Juju Money Causes Panic @ Ahafo

When the children of Gyedu  in the Asutifi North District of the Brong Ahafo Region spotted a polythene bag, known locally as ‘Efiewura Soa me’, on a refuse dump site on Monday, February 3, 2016, around 4pm, their curiosity would not drive them away, without finding out its content.

Not even the white cloths, cola nuts, original hacks toffees and some spiritual materials lying beside the bag would scare the children away from opening its content. After throwing caution to the wind, the children opened the bag and found out that it was full of GHC 50, GHC 20, and GHC 10 notes.

A scramble then ensued and those who had the strength to elbow their colleagues took a lion share of the ‘jackpot.’ Some of the children got as high as GH800 and GH700, with the unlucky ones going home with not less than GH400.

Adults who spotted the scramble for money by the children jumped into the fray and with their massive strength against the children, managed to also yank substantial amounts from the bag, with some of the monies getting torn in the process.  Whilst the children sent their shares of the cash to their parents, the adults went on merry making spree to thank God for the gift.

But when it later emerged that the money was apparently used for a spiritual sacrifice, the entire community went dead, with the some of the beneficiaries and their families living in perpetual fear of being killed by the spirit behind the sacrificial money.  As if that was not enough, those whose sweats genuinely earned them GH50, GH20 and GH10 notes can no more use it as a legal tender in the village.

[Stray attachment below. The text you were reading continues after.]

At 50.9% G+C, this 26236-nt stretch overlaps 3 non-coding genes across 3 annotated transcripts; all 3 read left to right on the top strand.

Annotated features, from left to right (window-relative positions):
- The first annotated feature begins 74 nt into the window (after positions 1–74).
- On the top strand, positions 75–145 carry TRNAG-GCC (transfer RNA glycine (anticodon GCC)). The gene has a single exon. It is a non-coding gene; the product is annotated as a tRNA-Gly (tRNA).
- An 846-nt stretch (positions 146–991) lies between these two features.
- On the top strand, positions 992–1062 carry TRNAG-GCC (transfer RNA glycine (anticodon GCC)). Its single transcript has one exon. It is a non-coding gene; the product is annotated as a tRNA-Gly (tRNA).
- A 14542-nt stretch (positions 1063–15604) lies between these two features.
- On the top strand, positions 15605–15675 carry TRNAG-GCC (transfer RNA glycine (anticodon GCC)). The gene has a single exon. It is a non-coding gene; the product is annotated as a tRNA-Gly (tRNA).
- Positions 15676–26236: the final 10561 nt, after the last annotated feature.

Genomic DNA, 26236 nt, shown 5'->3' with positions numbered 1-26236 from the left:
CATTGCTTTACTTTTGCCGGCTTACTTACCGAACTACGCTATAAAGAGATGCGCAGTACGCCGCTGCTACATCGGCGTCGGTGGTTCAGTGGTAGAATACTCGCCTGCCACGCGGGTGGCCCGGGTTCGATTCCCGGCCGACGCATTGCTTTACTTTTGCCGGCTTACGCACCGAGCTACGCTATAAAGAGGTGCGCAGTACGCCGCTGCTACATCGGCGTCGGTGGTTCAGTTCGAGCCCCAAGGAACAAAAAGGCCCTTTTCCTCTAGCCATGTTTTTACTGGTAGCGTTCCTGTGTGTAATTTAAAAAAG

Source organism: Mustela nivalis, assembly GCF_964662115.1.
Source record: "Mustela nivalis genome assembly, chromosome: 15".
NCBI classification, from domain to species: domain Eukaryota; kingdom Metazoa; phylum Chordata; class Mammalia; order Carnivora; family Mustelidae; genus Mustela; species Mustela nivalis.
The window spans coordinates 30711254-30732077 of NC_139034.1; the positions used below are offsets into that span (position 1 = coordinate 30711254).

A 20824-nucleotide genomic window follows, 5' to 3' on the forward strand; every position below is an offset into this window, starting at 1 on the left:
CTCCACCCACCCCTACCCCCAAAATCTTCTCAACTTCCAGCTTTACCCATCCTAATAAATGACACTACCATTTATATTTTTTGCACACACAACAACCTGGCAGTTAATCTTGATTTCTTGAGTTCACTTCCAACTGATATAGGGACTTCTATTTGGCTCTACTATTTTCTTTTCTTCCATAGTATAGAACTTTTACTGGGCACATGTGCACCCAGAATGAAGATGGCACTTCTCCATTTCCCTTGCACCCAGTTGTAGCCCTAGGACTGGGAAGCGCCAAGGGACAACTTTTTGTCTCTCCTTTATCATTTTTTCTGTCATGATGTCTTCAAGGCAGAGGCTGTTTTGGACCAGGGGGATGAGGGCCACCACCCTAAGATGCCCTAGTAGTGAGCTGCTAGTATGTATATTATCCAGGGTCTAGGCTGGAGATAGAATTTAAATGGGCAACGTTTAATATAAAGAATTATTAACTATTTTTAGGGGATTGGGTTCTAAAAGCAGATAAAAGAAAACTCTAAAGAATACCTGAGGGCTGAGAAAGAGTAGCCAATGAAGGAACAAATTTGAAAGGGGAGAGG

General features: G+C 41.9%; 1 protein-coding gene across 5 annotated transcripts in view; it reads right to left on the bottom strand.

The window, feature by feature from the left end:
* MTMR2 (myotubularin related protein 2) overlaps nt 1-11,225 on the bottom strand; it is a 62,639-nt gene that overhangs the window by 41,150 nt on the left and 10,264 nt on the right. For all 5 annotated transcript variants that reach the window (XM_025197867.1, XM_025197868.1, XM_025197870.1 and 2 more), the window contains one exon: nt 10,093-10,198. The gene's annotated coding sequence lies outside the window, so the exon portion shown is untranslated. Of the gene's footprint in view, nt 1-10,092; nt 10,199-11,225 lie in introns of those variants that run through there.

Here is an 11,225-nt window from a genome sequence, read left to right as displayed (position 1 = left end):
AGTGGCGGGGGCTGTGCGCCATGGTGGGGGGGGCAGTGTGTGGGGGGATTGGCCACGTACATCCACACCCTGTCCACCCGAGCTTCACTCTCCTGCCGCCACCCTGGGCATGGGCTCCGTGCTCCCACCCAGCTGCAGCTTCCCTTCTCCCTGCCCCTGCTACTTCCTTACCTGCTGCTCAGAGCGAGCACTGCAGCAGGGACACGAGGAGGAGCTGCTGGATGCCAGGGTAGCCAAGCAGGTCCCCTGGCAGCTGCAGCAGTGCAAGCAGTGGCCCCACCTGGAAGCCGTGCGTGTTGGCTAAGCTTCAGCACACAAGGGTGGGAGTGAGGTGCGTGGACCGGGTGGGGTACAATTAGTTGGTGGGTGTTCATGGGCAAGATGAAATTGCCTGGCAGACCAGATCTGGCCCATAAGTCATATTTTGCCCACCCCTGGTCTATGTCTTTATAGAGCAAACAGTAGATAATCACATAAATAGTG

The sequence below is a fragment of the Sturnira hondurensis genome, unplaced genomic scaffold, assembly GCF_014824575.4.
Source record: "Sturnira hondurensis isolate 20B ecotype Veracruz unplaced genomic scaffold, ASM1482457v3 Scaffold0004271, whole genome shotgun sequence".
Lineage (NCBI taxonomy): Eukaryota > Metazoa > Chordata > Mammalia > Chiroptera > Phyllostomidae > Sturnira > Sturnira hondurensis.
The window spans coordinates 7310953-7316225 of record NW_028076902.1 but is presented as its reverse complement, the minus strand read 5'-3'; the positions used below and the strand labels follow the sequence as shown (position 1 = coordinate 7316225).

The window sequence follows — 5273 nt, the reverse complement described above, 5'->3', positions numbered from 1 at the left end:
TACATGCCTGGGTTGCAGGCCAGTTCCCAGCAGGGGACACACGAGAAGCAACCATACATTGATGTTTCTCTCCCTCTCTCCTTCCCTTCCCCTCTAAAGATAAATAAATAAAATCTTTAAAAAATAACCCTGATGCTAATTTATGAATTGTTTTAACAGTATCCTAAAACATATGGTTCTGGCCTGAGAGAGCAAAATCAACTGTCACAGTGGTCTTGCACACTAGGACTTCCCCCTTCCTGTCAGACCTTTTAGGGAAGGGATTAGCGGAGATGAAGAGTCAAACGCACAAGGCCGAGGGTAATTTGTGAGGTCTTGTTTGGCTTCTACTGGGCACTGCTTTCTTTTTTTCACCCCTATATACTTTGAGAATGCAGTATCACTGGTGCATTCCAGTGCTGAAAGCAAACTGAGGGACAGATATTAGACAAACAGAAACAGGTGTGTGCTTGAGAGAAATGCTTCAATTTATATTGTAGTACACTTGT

Provisions, food and fish  sellers in the community are turning down those holding these currency notes for fear of accepting some of the’ blood’ money into the genuine ones in their possession.  When The Chronicle got hint of the case and rushed to the village, the people were virtually in a state of mourning, fearing that they could die any moment from now.

Some of them told this reporter that if the money was like food, they would have forced to vomit it, but as things stand now, there was nothing they could do and that they were only praying that the gods behind the money would have mercy on them.

In an interview with The Chronicle, the Omanhene (paramount chief) of the Goaso traditional Area, Nana Kwasi Bosomprah said he has never heard of such news in the history of the traditional area.

To him, the money was spiritual money and that those who took it must return them to either his palace or the police station. Nana warned that the money might have been used for spiritual sacrifice and that destruction awaits those who took it.  “If you enjoy it today, you will pay back in multiples spiritually, even with your family,” the Omanhene cautioned.

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